2nd of December 2020; almost 5 years to the day since plans to keep global temperatures below 1.5/2°C were agreed. While the sustainable, low carbon future that the Paris Agreement is striving for is still a way off, and the bumps in the road haven’t been small (don’t get me started on Trump’s withdrawal) there’s also been good headway made, and I think 2020 deserves a little time spent on that… Don’t you?
The very voices that played a pivotal role in forwarding the agreement in 2015 have been working hard to lower their environmental footprint, which is rippling out to businesses further up/down the supply chain, and to consumers, as you read.
Corporates are hugely important in the fight to reverse climate change. This is a roundup of my favourite corporate climate action that’s surfaced in 2020; a digital ‘cheers’ to those out there getting behind our future.
Ørsted - the most sustainable company in the world
‘If countries and corporations work together to really speed up the green transformation, we still have a chance to keep global warming within 1.5°C. As I see it, we owe it to the world.’
Ten years ago, Ørsted guzzled fossil fuel; in fact, it was one of the most fossil-fuel intensive energy companies in Europe. Today, this green energy multinational has transformed itself into one of the most sustainable companies in the world. Its achievements include:
- Reducing carbon emissions by 86%
- Growing their share of green energy by 63% in 15 years. By 2023, Ørsted is on track to be almost 100% renewable.
- Reducing the cost of offshore wind by 60% in 7 years
The headway that Ørsted has made in the green space has propelled it to the frontline of sustainability, even gaining it the first place spot on Corporate Knights’ 2020 Global 100 index of the most sustainable companies in the world.
Brewdog - making Earth great again… fast
‘Brewdog is giving some of the leadership the world so badly needs… They are raising the bar for the business world.’
In 2018, the IPCC gave us 12 years to stop pumping greenhouse gases into the atmosphere or we risk reaching an irreversible tipping point. Brewdog is one of a handful of companies taking this deadline seriously, having reached ‘carbon negative’ this year (10 years before 2030). Its achievements include:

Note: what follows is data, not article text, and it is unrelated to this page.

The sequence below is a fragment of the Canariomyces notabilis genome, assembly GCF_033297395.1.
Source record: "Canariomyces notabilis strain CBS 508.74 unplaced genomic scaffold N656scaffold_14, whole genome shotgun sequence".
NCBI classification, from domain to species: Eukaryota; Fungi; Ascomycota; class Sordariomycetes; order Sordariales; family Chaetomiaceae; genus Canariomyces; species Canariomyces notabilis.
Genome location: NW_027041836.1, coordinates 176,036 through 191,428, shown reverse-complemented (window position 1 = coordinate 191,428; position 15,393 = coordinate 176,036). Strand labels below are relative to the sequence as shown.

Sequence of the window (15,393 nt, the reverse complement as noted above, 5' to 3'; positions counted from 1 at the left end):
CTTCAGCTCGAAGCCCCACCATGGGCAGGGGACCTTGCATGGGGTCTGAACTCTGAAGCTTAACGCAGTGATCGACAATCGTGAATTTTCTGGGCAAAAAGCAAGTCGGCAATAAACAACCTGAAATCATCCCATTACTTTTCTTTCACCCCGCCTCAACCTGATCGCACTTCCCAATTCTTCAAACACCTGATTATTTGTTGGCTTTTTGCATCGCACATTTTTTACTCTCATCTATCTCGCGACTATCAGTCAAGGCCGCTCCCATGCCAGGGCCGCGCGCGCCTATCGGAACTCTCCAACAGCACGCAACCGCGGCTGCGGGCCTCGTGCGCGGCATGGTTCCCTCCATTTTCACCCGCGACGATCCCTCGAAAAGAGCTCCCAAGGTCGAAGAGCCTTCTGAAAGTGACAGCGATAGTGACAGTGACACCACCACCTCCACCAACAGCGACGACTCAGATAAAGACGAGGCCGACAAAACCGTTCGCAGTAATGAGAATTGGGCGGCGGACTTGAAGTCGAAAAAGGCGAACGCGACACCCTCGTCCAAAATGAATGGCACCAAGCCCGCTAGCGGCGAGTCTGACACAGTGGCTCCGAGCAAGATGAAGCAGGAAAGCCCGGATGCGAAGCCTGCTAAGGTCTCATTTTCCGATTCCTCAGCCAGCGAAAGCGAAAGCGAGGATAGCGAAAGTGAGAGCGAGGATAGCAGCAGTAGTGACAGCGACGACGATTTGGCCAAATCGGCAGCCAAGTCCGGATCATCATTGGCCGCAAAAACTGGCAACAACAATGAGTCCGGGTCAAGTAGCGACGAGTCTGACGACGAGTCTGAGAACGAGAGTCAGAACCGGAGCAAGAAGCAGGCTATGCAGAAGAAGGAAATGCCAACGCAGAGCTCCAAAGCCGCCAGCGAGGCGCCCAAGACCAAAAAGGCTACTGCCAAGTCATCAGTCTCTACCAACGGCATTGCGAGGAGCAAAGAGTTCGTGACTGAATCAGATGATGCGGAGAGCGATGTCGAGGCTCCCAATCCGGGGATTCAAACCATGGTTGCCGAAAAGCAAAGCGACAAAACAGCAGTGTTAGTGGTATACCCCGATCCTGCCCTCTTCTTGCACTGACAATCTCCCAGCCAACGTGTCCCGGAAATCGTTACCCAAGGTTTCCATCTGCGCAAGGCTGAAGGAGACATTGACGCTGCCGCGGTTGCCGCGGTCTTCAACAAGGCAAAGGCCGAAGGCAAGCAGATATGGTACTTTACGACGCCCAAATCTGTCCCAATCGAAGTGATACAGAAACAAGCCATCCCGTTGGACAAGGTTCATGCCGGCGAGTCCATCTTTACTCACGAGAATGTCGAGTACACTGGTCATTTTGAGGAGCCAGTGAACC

- A fast-track carbon reduction plan which ensures that, alongside offsetting, the company will have minimised its carbon footprint within 2 years.
- Removing twice as much carbon from the atmosphere as it puts in each year. This includes supply chain emissions.
- Only working with top quality carbon removals projects, rubber-stamped by Mike Berners-Lee.
- Reducing waste through upcycling food waste and beer cans.
By taking climate change seriously, Brewdog has managed to turn its beer into something that genuinely has a positive impact on the planet every time someone drinks it.
Microsoft - climate negative by 2030, historical carbon removed by 2050
‘While the world will need to reach net-zero, those of us who can afford to move faster and go further should do so.’
Before 2020, Microsoft had been proudly ‘carbon neutral’ for 8 years, primarily through offsets. The problem, they realised this year, was that the offsetting programs they were investing in focused on paying someone not to do something, e.g. not to cut down a tree. Emissions were avoided, not removed.
With too much carbon already in the atmosphere, Microsoft recognised they weren’t doing enough. In January it announced its ambitious goal to reduce and ultimately remove its entire carbon footprint, starting with yearly emissions but then moving on to historical output.
By 2050, Microsoft pledges to have removed all of the carbon it has ever emitted—over its 45-year history—from the atmosphere.
Key commitments of the pledge include:
- A climate innovation fund which will invest $1 billion over the next 4 years into the development of carbon removal technology
- Access to a tool which helps people understand and report on their IT carbon footprint
- Signing the United Nations’ 1.5-degree Business Ambition Pledge
- Speaking out on carbon-related public policy issues
- Enlisting employees to participate in their carbon reduction and removal efforts, so that they can capitalise on the energy and intellect of their people, and their people can learn about and spread information on sustainability activities.
By prioritising the 2030 deadline laid out by the IPCC, then going a step further so that its footprint shrinks below zero beyond 2030, Microsoft is setting an example for other businesses looking to support green transformation. It’s so much more than a box-ticking exercise; it’s part of a future we will all benefit from. One where people and the planet thrive.
Other companies taking awesome climate action in 2020:
- Patagonia set out a plan to become climate neutral by 2025
- Chr. Hansen joined ‘Business Ambition for 1.5°C’, led by a global coalition of UN agencies
Inspired to start taking corporate climate action today? Pawprint for Business is a tool that empowers employees to fight climate change, facilitates green thinking and an eco-conscious culture, and gives businesses data about their carbon impact.